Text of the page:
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Desert Ants Use Magnetic Field To Get Home

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D:        What are these ants doing, Yaël? They’re walking all over the place, but they keep stopping to glance back at that one spot on the ground.

Y:        It looks like they’re doing their learning walks, Don. Desert ants spend the first four weeks of their lives in their underground nest. They keep themselves busy by digging tunnels, building chambers, and doing general maintenance inside. When it’s time for them to take up their jobs as foragers, they first have to make sure they know how to get back to the nest, which they do by taking learning walks for two to three days.

D:        They use the sun and landmarks to help them navigate back home, right?

Y:        Not only that. After research showed that desert ants could return home even without the sun or landscape cues, scientists guessed that the ants must be using something else to help them navigate—perhaps detecting the tiny changes in the strength of the Earth’s magnetic field in different locations. To test this hypothesis, researchers passed an electric current through two Helmholtz coils to create a magnetic field between them while observing ants doing their learning walks. Instead of looking back at their nests, the ants glanced back at a consistent, different location. Because this change in the magnetic field affected the ants’ abilities to navigate, scientists concluded that the ants used the magnetic field to help them get where they needed to go.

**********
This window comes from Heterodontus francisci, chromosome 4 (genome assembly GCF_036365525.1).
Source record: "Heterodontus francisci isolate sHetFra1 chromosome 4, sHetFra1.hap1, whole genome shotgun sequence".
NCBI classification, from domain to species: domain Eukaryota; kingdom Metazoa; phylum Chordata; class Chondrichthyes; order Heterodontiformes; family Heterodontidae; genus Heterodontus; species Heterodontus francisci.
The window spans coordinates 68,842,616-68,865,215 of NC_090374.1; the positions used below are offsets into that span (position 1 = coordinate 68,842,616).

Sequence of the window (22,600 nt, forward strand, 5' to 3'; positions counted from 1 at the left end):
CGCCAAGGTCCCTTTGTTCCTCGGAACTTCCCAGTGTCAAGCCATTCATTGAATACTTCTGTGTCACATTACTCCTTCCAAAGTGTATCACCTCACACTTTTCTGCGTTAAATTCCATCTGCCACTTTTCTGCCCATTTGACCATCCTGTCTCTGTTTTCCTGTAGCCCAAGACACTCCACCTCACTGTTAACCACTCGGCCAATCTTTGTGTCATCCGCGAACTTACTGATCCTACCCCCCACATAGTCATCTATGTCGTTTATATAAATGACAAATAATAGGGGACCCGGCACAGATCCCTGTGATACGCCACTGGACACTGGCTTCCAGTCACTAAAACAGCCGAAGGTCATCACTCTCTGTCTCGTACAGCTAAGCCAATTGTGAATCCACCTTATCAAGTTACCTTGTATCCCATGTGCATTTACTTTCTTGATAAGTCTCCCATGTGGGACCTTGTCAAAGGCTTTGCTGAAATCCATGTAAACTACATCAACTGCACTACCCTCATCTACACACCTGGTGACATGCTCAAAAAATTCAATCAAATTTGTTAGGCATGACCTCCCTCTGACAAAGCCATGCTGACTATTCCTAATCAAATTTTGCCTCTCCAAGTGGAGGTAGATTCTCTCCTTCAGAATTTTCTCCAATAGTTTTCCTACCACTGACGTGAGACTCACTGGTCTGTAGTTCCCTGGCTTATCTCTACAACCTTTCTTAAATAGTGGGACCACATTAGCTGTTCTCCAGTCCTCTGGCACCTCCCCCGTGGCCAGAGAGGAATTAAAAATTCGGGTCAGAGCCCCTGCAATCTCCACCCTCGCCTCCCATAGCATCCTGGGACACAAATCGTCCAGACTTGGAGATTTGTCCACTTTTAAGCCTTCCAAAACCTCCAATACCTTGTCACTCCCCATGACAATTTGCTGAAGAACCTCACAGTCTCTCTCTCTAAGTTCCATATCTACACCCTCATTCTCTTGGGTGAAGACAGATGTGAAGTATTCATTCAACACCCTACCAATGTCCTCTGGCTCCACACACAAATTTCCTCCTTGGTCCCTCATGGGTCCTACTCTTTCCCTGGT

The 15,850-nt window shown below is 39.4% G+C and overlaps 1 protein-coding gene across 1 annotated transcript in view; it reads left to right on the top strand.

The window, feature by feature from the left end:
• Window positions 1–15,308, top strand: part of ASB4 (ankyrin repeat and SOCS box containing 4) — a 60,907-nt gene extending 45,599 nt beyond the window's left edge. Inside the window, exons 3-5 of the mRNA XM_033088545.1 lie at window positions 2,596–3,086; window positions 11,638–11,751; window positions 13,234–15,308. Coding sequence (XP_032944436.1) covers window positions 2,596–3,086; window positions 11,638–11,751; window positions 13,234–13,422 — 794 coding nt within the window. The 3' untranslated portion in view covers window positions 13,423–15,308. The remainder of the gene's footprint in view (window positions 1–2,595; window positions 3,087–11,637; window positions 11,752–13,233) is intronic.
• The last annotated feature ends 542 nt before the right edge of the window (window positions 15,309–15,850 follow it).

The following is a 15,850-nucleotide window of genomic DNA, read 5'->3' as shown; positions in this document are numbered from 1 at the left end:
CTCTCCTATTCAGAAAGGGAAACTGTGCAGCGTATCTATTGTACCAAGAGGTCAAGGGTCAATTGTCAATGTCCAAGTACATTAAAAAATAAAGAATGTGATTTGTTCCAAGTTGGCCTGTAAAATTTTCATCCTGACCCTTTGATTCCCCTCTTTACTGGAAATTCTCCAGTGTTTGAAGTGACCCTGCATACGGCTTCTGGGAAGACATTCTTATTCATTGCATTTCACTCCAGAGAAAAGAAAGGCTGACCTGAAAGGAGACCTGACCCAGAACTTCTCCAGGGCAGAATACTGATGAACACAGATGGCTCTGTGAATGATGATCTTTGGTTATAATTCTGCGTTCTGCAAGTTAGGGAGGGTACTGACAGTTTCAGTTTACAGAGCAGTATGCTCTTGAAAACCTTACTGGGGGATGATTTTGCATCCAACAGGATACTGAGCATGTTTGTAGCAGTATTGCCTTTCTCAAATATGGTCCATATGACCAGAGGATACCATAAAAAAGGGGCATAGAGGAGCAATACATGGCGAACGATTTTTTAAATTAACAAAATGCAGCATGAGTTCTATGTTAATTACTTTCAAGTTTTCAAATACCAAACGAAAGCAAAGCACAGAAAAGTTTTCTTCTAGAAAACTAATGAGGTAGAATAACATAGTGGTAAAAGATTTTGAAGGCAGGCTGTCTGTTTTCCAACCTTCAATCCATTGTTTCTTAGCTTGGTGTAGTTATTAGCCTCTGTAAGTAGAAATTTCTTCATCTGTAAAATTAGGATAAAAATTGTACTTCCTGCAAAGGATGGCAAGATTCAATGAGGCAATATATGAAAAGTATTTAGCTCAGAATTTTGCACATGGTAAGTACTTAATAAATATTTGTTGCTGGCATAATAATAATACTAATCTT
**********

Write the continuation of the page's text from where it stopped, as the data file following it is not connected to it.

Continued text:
D:        I wish I could do that. The magnetic field sounds more reliable than my GPS.

Y:        At least when you don’t have a team of researchers toying around with it.
desert ants

(Bjorn Christian Torrissen, Wikimedia Commons)

Desert ants spend the first four weeks of their lives in their underground nest. They keep themselves busy by digging tunnels, building chambers, and doing general maintenance inside.

When it’s time for them to take up their jobs as foragers, they first have to make sure they know how to get back to the nest, which they do by taking learning walks for two to three days.

They use the sun and landmarks the help them navigate back home. After research showed that desert ants could return home even without the sun or landscape cues, scientists guessed that the ants must be using something else to help them navigate, perhaps detecting the tiny changes in the strength of the Earth's magnetic field in different locations.

To test this hypothesis, researchers passed an electric current through two Helmholtz coils to create a magnetic field between them while observing ants doing their learning walks. Instead of looking back at their nests, the ants glanced back at a consistent, different location. Because this change in the magnetic field affected the ants’ abilities to navigate, scientists concluded that the ants used the magnetic field to help them get where they needed to go.

 Reviewer: Tomer Czaczkes, Universitat Regensburg

 

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